- What will emerge?
- When can we expect it?
With the mass shootings, naturally, we want them to end now. But what does that look like?
- Is success simply the lack of mass shootings?
- Does success include a significant decrease in individual to individual acts of violence?
- To what extent will the public be restricted?
- To what extent will public discourse be limited?
Like many authors have written, we must begin with the successful end in mind.
Think Bigger – Reach Higher: What will the future look like when you solve your persistent problem?
Fourth, Consider Possible Solutions
This is absolutely critical and what many are overlooking in the mass shooting problem. With very few exceptions, no matter what persistent problem you are considering, there are many different answers. Take a serious look at the following for to determine potential solutions.
- Has someone solved this problem before? (Look back in time)
- Has someone solved this problem somewhere else? (Look around)
- Has someone solved a similar problem?
- How could that solution help you?
- Who else might be having the same problem? How are they working to solve it?
- Who might help you solve that problem that you have overlooked or dismissed?
Imagine if our political leaders used this process to solve the mass shootings. Imagine the potential solutions they would generate.
Think Bigger – Reach Higher: Consider a wide variety of ways to solve that persistent problem.
Fifth, Decide on the Best Solution
Once we have done our research and defined the problem, revealed the roots of the problem, established the criteria it takes to solve the problem and potential solutions, it is time to make a decision. This is what great leaders do best. They make effective decisions because they have done their homework. Often that comes from mixing hard evidence with good, common sense and a keen sense of what customers, executives, and boards of directors want.
Think Bigger – Reach Higher: Choose the most appropriate decision that will solve the problem as your stakeholders want.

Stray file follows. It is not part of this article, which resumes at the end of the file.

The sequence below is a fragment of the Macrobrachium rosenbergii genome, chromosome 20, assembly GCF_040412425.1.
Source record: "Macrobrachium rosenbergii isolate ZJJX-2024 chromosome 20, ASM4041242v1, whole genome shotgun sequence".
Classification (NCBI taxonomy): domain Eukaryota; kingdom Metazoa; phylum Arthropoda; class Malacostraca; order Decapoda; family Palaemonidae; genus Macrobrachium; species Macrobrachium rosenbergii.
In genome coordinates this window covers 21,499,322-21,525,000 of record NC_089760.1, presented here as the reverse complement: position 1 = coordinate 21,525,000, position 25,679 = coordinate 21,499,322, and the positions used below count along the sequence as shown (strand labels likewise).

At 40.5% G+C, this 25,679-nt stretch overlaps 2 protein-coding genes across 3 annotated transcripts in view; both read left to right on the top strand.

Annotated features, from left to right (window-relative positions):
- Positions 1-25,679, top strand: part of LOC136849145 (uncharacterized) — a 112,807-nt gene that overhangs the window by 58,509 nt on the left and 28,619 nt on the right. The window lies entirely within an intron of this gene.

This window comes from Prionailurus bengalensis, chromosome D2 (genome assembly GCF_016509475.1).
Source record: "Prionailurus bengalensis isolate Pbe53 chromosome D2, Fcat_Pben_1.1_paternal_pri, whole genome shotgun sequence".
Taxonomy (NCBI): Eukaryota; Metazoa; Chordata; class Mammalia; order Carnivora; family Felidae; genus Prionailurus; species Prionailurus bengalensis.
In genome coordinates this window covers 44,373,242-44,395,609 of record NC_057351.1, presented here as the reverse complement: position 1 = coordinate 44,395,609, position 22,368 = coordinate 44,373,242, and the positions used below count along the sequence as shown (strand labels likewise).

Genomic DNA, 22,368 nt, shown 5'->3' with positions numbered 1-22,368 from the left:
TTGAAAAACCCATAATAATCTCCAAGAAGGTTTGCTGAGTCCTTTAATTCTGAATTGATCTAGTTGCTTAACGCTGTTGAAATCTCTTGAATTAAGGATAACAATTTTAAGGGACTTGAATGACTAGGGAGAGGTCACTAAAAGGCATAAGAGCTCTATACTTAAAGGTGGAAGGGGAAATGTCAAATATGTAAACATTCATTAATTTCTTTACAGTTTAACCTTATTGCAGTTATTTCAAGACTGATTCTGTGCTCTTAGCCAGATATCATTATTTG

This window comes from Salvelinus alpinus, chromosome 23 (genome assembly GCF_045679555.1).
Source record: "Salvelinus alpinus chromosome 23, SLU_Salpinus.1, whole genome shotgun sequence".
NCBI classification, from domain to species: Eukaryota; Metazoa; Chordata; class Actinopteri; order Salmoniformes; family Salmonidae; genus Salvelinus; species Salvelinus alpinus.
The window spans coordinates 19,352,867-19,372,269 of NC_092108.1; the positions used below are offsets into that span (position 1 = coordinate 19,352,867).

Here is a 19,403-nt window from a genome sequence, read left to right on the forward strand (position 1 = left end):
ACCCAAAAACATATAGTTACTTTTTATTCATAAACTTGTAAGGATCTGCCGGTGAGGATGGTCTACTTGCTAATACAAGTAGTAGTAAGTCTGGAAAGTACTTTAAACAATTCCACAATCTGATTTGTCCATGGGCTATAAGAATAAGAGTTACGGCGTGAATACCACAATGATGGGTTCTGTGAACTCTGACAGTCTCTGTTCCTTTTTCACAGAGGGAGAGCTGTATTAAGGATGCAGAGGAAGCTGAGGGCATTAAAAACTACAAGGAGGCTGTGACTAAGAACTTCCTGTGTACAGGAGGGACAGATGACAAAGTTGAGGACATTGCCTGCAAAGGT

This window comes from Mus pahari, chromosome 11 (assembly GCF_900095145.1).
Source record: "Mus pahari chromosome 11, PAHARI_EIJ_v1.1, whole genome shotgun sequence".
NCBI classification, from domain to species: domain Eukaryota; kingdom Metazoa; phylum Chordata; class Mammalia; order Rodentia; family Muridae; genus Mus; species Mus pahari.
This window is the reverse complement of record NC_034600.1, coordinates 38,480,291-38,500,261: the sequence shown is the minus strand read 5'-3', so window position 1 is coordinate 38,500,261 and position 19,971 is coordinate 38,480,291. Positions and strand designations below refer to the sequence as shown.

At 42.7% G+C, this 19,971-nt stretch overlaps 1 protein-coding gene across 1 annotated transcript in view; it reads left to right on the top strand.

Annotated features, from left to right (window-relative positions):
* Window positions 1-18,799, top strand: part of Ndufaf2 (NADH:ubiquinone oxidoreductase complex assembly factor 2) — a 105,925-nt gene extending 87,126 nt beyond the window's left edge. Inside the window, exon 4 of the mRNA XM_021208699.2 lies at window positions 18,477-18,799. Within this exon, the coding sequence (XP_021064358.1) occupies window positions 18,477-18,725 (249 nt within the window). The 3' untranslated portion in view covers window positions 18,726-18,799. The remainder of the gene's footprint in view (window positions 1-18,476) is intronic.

Sixth, Implement the Solution
Nike has it right. Just do it. Great success at this point comes down to taking the right action at the perfect time. The perfect time to solve persistent problems is usually a.s.a.p. We don’t have time to waste. But execution must be done right. How many times have we seen someone with a great idea that was
- A. Never implemented.
- B. Implemented at the wrong time.
- C. Implemented in the wrong way.
- D. Implemented in the wrong place.
Think Bigger – Reach Higher: Implement your solution in the right way at the perfect time.
Seventh, Follow up on the Solution
To what degree does the solution work the way you anticipated?
Many don’t fully appreciate those complex problems are not solved in one loop of this old process. Often problem-solving is like physical training. It takes multiple repetitions. Unfortunately many don’t give the solution process enough effort and quit with a mediocre solution. Worse yet, they give up, claiming that nothing can be done.
- Are you willing to follow-up?
- Are you willing to repeat the grueling process until you solve the problem?
Think Bigger -Reach Higher: Be More persistent in solving the problem as it is in refusing to be solved.
(c) 2018 Loren Murfield.
THINK BIGGER – REACH HIGHER!
Loren Murfield, PhD
I am a Visionary Facilitator who helps clients do what many never thought possible by disrupting the world, innovating radical change and leaving a great legacy. Contact me to take your next, disruptive step.
You might be interested in my first book that has been helping clients think bigger for 11 years. Check out Chevettes to Corvettes: Unleashing the Ultimate Small Business.